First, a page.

My good deed went unnoticed. I felt worse after sending the card than before when I set out to bless their day. I can guarantee you I thought twice about sending them anything in the mail again. My love tank was so empty at that moment in time when I was fussed at instead of praised for my efforts. Please don’t do this to your teenager.
I know, too, that when your teen does something that you do not like that it is hard to resist pointing it out to them. You’re trying to teach them so they will not do this in the future, but be sure that you are not constantly condemning your teen. I’m not just speaking of anything small like the pen mentioned above, but these has to do with bigger issues also. Please be sure that you’re not being negative in your conversation with your teen or you will push them to rebel all the more against you. Conflict will continue to escalate. Change course and focus on the positives that they do. Surely there are plenty of good things you can say about your teen. I know at times we will have to handle situations where they will need guidance, but do so gently and not so much in the “because I said so” mentality.
If you have noticed that you’ve been more drawn to speak negatively, I urge you to call a family meeting and let your teens know that you are sorry for being so hard on them, for coming across as if you were downing them or condemning them. Vow to make a change in your own life that will bless and benefit the heart of your teenager!
Now let’s talk about Words of Affection! Believe it or not, teenagers crave to hear those three special words, “I love you,” from their parents! Mothers often times are very free with these words of affection, and that is a good thing. Keep up the good work, and keep telling your son or daughter how much you love them. They need to feel secure in your love! Sadly, though, not a lot of fathers speak those words of affection to their children. It may have a lot to do with how they were raised. If they did not grow up in a loving environment where words of love and affection were spoken freely in their house, they may be more reserved in saying them to others. Yes, even to their own children. I have seen the devastating affects that it has on teens when one parent does not say those words of affection to their children. I have friends who have told me that their parents, often times their fathers, never told them that they love them as they were growing up. This just hurts my heart knowing that anyone would grow up without hearing those words spoken freely from the lips of their parents – mothers and fathers alike! The teens NEED to hear those words! You will speak straight to their heart and build up their self esteem and confidence so much. You will fill up their love tanks more than you could ever imagine by just saying those three words, “I love you.” If you are that parental figure that never tells your child that you love them because those words were not spoken freely to you, break that cycle right this minute. Please, I beg you. Let your teens know how much you love them! Look them in the eye and say those words. It will have a huge impact on them!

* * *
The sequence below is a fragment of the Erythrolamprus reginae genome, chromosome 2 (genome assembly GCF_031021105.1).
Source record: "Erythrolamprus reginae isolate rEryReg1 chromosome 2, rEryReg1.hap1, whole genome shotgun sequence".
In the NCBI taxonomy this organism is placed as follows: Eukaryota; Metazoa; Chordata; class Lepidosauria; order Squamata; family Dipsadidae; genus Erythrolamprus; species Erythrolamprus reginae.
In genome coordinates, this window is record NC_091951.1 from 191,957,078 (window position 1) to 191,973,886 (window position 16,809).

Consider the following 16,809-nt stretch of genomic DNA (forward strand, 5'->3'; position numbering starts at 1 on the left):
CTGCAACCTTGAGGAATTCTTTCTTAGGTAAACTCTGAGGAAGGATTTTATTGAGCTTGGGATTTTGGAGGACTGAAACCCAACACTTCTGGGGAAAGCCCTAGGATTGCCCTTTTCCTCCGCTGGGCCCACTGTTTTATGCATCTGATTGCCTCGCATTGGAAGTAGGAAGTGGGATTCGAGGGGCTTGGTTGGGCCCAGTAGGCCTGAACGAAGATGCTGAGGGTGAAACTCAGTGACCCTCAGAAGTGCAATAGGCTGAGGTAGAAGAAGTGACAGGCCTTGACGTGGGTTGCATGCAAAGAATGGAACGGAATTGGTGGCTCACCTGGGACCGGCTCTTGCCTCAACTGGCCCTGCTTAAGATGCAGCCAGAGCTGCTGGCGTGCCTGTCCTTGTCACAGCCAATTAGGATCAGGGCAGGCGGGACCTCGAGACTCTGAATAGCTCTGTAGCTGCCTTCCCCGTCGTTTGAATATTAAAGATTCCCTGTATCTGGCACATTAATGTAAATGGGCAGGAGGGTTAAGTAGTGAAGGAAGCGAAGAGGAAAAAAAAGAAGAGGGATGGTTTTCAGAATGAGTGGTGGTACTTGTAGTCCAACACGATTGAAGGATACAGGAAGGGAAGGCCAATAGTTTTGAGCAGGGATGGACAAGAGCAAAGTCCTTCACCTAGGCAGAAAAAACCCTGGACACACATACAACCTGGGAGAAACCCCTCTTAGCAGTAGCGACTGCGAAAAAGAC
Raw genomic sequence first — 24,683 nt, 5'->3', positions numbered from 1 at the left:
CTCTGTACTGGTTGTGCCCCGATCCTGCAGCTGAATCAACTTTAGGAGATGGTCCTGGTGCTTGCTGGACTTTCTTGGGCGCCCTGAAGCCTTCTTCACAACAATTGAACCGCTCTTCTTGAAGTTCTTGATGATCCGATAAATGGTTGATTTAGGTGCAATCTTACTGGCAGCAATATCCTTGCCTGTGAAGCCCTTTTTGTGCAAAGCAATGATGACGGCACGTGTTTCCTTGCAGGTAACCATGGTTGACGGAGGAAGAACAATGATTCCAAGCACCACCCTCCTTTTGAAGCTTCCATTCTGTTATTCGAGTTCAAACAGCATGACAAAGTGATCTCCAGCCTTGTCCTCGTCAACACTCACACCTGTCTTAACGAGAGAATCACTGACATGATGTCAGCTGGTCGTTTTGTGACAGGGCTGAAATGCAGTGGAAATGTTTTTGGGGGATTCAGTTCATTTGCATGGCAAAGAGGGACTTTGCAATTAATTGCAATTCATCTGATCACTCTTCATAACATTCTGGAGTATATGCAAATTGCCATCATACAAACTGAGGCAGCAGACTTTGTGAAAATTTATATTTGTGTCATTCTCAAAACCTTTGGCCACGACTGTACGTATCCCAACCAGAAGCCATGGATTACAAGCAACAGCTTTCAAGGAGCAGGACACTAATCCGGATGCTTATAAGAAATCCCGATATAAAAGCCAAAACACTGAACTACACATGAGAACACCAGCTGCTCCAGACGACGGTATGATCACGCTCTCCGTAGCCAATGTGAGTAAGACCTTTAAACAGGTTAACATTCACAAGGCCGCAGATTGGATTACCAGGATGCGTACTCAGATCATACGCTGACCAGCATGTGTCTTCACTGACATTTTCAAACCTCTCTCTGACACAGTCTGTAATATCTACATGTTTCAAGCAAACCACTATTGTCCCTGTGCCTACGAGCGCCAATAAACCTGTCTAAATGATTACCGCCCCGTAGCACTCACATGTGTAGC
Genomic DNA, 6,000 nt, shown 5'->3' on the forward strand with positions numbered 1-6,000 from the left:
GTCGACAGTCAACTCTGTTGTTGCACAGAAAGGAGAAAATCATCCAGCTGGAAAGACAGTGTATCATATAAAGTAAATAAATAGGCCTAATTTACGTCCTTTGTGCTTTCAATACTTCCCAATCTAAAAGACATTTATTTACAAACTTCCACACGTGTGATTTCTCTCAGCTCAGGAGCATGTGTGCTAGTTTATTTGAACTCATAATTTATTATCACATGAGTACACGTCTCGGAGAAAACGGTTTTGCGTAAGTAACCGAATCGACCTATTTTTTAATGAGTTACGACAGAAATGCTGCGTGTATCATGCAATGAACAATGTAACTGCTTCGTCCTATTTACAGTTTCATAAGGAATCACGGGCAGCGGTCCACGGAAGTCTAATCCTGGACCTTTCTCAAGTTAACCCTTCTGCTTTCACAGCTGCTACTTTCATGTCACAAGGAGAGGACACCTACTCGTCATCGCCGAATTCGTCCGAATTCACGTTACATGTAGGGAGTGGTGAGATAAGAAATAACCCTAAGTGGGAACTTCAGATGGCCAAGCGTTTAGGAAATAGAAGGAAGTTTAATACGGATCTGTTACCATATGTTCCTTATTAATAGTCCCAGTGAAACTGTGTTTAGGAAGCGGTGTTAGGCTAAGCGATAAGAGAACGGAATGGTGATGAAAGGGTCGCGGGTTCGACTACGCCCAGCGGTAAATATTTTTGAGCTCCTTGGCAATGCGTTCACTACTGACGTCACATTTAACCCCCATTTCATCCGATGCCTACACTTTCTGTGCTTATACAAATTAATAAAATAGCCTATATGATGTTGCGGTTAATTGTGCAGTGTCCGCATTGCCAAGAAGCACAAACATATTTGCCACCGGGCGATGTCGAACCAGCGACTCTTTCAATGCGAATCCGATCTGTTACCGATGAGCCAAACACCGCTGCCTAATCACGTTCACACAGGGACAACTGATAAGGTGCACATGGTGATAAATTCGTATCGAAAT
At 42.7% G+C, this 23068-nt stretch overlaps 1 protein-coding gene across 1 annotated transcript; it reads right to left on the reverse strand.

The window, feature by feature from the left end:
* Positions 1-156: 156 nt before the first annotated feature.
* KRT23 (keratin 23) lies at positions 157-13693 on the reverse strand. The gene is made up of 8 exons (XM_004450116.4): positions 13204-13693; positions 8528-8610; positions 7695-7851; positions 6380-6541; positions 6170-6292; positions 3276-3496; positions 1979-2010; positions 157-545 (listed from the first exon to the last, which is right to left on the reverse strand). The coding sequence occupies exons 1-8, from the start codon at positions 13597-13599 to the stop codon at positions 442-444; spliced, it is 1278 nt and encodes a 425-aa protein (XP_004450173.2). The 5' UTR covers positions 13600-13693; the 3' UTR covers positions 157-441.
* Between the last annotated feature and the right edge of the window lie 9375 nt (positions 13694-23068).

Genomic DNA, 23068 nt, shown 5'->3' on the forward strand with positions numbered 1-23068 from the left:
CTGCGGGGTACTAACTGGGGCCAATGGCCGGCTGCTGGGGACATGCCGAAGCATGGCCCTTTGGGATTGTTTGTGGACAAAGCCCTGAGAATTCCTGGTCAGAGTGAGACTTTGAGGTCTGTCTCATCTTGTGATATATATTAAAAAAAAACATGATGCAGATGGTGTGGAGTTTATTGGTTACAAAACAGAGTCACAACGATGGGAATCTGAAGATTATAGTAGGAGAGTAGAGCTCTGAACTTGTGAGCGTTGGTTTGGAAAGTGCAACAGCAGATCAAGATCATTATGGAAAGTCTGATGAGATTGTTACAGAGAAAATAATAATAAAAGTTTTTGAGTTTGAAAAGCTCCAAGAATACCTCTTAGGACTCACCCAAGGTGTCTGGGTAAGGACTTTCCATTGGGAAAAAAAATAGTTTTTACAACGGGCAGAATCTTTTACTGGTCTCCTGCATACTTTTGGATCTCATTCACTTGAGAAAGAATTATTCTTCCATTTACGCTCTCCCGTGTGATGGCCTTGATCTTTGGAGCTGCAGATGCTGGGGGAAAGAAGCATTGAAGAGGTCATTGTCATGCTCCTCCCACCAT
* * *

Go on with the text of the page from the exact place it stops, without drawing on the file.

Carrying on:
While the teen may not appreciate if you spoke of your love for them in front of their peers, they will appreciate it when you speak positively about them in the presence of other family members. Often times we focus on what they do “wrong” … but when you speak words of love about them to other family members and focus on all that they have done “right” … you are filling their love tank at that very moment in time!
Your words have such power, and you have the ability to bless someone or tear someone down. Why not choose to build them up and bless them with your words! This will go a long way with your teenager!